Over the last few years, scientists and policymakers have looked increasingly to agricultural lands to help solve the climate crisis. Since settlers began plowing the plains, American soils have lost as much as half the carbon they once stored, by one estimate, emitting perhaps 5 billion metric tons into the atmosphere.

So, the idea goes, if we use the right farming techniques, we can put all that carbon back in the soil. Dozens of studies have shown the huge role farmland could play in acting as a giant carbon sink, counteracting our emissions and buying time as we transition to a low-carbon economy.

Now Congress wants to make sure the climate bills moving through the Legislature take advantage of this potential. Both the House bill, which passed the lower chamber in June, and the Senate bill, which passed committee but has not come up for a floor vote, would allow polluters to offset their emissions by purchasing carbon credits from farmers who use practices that either store carbon in the soil or prevent it from being released into the air.

In an analysis of the legislation, the Department of Agriculture said the country's croplands could supply 465 million tons of carbon offsets a year by 2050 — nearly 7 percent of 2007 emissions. One of the most talked about practices is something called conservation tillage, where farmers reduce or eliminate their use of traditional plowing.

Maybe we can stop global warming, improve the nation's soil and provide American farmers with a new income stream all in one go.

If only it were that simple. While few doubt that the right farming practices can help fight climate change, there is significant debate over whether legislating offsets based on how farmers till their soil is a good idea...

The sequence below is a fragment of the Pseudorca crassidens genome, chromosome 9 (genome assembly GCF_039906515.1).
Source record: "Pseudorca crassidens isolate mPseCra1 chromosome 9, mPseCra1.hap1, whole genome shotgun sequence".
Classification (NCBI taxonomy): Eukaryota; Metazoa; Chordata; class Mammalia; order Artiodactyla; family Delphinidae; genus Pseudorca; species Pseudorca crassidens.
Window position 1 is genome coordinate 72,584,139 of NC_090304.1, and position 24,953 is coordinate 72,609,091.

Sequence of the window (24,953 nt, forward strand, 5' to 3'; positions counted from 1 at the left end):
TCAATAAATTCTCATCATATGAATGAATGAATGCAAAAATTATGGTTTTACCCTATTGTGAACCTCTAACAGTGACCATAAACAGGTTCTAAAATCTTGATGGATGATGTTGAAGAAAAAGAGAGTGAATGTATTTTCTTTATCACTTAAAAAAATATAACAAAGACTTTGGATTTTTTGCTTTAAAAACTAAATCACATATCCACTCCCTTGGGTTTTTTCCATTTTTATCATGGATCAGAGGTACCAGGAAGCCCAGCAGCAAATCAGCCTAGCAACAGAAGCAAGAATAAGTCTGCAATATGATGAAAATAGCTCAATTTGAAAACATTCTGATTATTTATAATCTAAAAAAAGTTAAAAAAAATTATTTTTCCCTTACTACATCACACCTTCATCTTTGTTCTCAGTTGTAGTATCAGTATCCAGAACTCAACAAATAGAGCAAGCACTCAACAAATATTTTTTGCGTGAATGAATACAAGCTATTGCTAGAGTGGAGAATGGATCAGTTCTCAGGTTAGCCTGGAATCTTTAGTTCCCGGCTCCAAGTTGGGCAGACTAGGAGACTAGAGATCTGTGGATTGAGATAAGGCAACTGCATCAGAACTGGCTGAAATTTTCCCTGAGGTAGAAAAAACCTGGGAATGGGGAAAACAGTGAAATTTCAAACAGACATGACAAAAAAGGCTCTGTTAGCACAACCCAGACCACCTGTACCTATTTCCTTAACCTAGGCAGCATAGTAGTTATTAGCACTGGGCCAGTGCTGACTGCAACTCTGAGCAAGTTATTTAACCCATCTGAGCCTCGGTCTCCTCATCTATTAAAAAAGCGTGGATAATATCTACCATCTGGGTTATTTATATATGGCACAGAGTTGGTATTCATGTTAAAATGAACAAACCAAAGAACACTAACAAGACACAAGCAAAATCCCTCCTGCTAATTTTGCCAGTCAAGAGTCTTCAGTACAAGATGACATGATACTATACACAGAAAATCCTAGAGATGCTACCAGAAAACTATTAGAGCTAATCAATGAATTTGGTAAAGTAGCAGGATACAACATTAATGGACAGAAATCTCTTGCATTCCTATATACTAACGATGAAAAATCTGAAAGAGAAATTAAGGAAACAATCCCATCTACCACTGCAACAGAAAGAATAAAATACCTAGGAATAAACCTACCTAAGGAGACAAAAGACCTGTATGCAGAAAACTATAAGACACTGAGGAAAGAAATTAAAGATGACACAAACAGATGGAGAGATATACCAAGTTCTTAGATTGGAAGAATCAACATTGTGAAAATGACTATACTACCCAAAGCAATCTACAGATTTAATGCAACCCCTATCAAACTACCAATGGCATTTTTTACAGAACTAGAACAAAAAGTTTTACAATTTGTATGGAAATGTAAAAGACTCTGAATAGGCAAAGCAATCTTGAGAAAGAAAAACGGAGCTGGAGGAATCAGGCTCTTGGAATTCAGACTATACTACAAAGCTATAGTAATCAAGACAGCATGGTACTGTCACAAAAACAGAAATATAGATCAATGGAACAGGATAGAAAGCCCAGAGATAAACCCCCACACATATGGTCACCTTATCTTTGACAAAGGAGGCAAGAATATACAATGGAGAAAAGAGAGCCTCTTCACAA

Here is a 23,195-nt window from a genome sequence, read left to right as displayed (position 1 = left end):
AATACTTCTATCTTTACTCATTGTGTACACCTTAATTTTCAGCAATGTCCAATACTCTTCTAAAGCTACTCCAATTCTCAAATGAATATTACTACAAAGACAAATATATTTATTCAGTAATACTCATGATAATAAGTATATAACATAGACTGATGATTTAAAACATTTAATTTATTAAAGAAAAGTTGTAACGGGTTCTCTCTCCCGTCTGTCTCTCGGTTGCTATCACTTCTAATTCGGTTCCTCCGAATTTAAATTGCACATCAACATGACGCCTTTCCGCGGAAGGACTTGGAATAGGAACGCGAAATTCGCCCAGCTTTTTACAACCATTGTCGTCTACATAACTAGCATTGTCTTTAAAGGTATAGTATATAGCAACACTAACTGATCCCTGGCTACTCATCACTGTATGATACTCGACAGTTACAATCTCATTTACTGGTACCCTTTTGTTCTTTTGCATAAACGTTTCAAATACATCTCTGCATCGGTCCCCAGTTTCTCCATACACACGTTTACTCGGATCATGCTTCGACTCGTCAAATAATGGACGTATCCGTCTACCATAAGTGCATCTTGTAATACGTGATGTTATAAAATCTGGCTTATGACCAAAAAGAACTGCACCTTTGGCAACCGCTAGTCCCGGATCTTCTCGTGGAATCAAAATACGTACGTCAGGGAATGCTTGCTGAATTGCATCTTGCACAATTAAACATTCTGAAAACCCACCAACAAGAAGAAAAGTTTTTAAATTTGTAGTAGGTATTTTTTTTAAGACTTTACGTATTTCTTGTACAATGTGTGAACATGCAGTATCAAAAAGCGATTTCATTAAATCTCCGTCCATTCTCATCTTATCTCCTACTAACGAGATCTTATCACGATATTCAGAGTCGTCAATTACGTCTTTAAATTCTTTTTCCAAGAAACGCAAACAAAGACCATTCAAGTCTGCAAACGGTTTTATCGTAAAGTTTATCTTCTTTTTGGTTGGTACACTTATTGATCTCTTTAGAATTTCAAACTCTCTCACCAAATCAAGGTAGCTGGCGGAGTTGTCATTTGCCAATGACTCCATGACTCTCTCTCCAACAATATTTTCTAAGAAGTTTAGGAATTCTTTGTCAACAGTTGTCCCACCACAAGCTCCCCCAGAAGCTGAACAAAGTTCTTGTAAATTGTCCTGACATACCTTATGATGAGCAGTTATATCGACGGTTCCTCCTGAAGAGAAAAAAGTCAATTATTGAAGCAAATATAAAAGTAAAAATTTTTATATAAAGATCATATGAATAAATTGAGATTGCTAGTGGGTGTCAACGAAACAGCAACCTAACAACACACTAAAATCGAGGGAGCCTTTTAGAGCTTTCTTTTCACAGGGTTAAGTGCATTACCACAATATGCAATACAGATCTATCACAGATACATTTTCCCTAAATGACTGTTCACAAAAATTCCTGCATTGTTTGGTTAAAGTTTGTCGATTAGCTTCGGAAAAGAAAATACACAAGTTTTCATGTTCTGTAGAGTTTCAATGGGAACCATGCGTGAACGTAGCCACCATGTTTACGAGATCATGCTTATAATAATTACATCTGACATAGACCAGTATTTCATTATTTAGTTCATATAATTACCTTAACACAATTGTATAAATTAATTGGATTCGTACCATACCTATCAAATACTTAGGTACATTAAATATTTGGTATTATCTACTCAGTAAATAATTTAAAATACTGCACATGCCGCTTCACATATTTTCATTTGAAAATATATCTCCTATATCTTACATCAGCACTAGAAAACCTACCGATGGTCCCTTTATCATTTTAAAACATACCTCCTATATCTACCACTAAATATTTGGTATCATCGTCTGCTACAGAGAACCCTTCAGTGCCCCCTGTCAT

(10 Dec 2009)


California's Troubled Waters: Satellite-Based Findings Reveal Significant Groundwater Loss in Central Valley

University of California - Irvine, ScienceDaily
New space observations reveal that since October 2003, the aquifers for California's primary agricultural region -- the Central Valley -- and its major mountain water source -- the Sierra Nevada -- have lost nearly enough water combined to fill Lake Mead, America's largest reservoir. The findings, based on satellite data, reflect California's extended drought and increased pumping of groundwater for human uses such as irrigation.

At the American Geophysical Union meeting this week in San Francisco, UC Irvine and NASA scientists detailed the state's groundwater changes and outlined research on other global aquifers conducted via twin satellites called the Gravity Recovery and Climate Experiment. GRACE monitors tiny month-to-month differences in Earth's gravity field primarily caused by the movement of water in the planet's land, ocean, ice and atmosphere. Its ability to "weigh" changes in water content provides new insights into how climate change is affecting Earth's water cycle.

Combined, California's Sacramento and San Joaquin drainage basins have shed more than 30 cubic kilometers of water since late 2003, said Jay Famiglietti, UCI Earth system science professor and director of the UC Center for Hydrologic Modeling. A cubic kilometer is about 264.2 billion gallons, enough to fill 400,000 Olympic-size pools. The bulk of the loss occurred in the state's agricultural Central Valley. The Central Valley depends on irrigation from both groundwater wells and diverted surface water...